Animal Models for Hepatitis C

  • Eva Billerbeck
  • Ype de Jong
  • Marcus Dorner
  • Cynthia de la Fuente
  • Alexander Ploss
Chapter

Abstract

Hepatitis C remains a global epidemic. Approximately 3 % of the world’s population suffers from chronic hepatitis C, which is caused by hepatitis C virus (HCV)—a positive sense, single-stranded RNA virus of the Flaviviridae family. HCV has a high propensity for establishing a chronic infection. If untreated chronic HCV carriers can develop severe liver disease including fibrosis, cirrhosis, and hepatocellular carcinoma (HCC). Antiviral treatment is only partially effective, costly, and poorly tolerated. A prophylactic or therapeutic vaccine for HCV does not exist. Mechanistic studies of virus-host interactions, HCV immunity, and pathogenesis as well as the development of more effective therapies have been hampered by the lack of a suitable small animal model. Besides humans, chimpanzees are the only species that is naturally susceptible to HCV infection. While experimentation in these large primates has yielded valuable insights, ethical considerations, limited availability, genetic heterogeneity, and cost limit their utility. In search for more tractable small animal models, numerous experimental approaches have been taken to recapitulate parts of the viral life cycle and/or aspects of viral pathogenesis that will be discussed in this review. Exciting new models and improvements in established models hold promise to further elucidate our understanding of chronic HCV infection.

Abbreviations

AAT

Alpha-1 antitrypsin

ALT

Alanine transaminase

CD

Cluster of differentiation

CHV

Canine hepacivirus

CLDN1

Claudin 1

CTL

Cytotoxic T lymphocyte

DAA

Directly acting antiviral

EBV

Epstein-Barr virus

EGFR

Epidermal growth factor receptor

ES cell

Embryonic stem cell

FAH

Fumaryl acetoacetate hydrolase

Flt3-L

Fms-like tyrosine kinase receptor-3 ligand

GBV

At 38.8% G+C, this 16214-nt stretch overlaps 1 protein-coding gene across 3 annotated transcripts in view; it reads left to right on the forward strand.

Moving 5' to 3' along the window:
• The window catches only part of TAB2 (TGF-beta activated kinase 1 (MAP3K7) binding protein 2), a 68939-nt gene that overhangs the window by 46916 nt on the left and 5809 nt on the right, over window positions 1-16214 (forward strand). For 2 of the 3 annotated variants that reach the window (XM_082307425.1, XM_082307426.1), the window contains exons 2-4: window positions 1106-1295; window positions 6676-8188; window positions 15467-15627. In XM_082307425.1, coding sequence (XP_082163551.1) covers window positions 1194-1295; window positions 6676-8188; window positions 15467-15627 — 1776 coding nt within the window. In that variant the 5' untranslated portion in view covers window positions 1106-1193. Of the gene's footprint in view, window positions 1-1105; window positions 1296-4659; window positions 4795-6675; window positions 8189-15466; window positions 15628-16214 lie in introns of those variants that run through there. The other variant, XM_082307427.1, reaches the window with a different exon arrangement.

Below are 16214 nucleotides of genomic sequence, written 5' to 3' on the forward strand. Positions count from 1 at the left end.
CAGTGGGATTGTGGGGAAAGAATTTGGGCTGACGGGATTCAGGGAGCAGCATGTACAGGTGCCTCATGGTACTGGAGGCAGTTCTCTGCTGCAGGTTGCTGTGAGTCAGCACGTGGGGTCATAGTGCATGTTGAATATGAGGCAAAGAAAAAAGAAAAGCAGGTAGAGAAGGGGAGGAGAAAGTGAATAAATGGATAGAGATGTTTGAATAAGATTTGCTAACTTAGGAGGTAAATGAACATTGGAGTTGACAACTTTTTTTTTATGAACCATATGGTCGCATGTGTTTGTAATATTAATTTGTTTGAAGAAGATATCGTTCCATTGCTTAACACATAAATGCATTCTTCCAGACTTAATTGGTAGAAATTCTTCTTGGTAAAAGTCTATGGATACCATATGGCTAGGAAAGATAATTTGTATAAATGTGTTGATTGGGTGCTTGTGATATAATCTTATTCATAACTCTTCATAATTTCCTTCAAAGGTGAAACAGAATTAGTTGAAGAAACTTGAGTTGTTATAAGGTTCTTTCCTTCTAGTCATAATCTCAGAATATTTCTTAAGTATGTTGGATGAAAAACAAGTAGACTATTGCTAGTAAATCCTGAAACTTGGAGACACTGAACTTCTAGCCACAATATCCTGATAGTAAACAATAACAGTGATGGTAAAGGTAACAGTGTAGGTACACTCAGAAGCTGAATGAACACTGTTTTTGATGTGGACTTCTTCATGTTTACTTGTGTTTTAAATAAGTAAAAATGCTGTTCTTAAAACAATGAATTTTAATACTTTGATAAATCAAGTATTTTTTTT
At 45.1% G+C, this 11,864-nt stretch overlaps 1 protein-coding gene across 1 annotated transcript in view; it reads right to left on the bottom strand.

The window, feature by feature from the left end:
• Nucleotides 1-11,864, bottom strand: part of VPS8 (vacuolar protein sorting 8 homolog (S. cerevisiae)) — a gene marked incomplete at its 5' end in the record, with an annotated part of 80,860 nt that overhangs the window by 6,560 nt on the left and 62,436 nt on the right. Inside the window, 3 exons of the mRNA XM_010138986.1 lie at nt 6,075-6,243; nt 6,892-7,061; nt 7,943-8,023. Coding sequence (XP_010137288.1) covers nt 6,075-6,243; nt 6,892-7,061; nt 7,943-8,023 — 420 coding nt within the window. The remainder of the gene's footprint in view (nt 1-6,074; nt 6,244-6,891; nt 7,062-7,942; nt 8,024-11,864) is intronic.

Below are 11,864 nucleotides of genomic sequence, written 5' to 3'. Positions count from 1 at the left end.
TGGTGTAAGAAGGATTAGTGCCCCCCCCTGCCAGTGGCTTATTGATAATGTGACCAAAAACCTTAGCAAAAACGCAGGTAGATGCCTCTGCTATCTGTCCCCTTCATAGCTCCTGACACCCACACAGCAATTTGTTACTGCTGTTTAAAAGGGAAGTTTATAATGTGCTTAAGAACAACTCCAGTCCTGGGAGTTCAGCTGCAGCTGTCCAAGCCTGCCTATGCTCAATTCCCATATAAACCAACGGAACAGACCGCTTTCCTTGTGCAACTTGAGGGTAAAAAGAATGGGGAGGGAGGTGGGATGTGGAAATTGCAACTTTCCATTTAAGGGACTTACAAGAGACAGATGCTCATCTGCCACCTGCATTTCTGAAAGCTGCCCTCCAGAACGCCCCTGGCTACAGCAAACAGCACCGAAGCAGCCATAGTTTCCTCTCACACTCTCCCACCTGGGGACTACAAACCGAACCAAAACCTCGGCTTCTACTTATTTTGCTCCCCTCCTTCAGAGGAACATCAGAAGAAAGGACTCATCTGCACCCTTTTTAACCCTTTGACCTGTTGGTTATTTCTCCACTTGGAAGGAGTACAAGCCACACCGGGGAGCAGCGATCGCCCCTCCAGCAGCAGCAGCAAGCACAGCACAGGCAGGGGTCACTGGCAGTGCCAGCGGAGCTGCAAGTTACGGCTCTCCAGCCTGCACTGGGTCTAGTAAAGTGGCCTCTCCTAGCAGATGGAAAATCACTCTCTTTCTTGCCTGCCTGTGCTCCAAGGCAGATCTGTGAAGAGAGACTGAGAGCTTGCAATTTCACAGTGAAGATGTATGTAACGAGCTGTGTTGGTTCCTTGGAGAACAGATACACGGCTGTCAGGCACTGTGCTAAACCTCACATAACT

George Baker virus

GM-CSF

Granulocyte–macrophage colony-stimulating factor

HBV

Hepatitis B virus

HCC

Hepatocellular carcinoma

HCV

Hepatitis C virus

HIS

Human immune system

HLA

Human leukocyte antigen

HSC

Hematopoietic stem cell

HSV-TK

Herpes simplex virus thymidine kinase

HVR1

Hypervariable region 1

IFN

Interferon

IL

Interleukin

IL-2Rγnull

Interleukin 2 receptor gamma deficient

iPSC

Induced pluripotent stem cell

JFH

Japanese patient with fulminant hepatitis

IRF

Interferon regulatory factor

LDL-R

Low density lipoprotein receptor

MAVS

Mitochondrial antiviral signal protein

MHC

Major histocompatibility complex

MUP

Major urinary protein

NK

Natural killer cell

NANB

Non-A/non-B hepatitis

NOD

Non-obese diabetic

NS

Non-structural protein

NPHV

Non-primate hepacivirus

NPC1L1

Niemann-Pick C1-like 1

NTBC

2-(2-nitro-4-fluoromethylbenzoyl)-1,3-cyclohexanedione

OCLN

Occludin

PI4IIIα

Phosphatidylinositol 4 kinase III alpha

PKR

Protein kinase R

Rag

Recombinase activating gene

SCARB1

Scavenger recepter type B class I

SCID

Severe combined immunodeficiency

SCF

Stem cell factor

SIRP-α

Signal regulatory protein alpha

SVR

Sustained virologic response

TNF

Tumor necrosis factor

TPO

Thrombopoietin

uPA

Urokinase plasminogen activator

UTR

Untranslated region

VLDL

Very low-density lipoprotein

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Copyright information

© Springer-Verlag Berlin Heidelberg 2013

Authors and Affiliations

  • Eva Billerbeck
    • 1
  • Ype de Jong
    • 1
    • 2
  • Marcus Dorner
    • 1
  • Cynthia de la Fuente
    • 1
  • Alexander Ploss
    • 1
  1. 1.Laboratory of Virology and Infectious DiseaseCenter for the Study of Hepatitis C, The Rockefeller UniversityNew YorkUSA
  2. 2.Division of Gastroenterology and HepatologyCenter for the Study of Hepatitis C, Weill Cornell Medical CollegeNew YorkUSA

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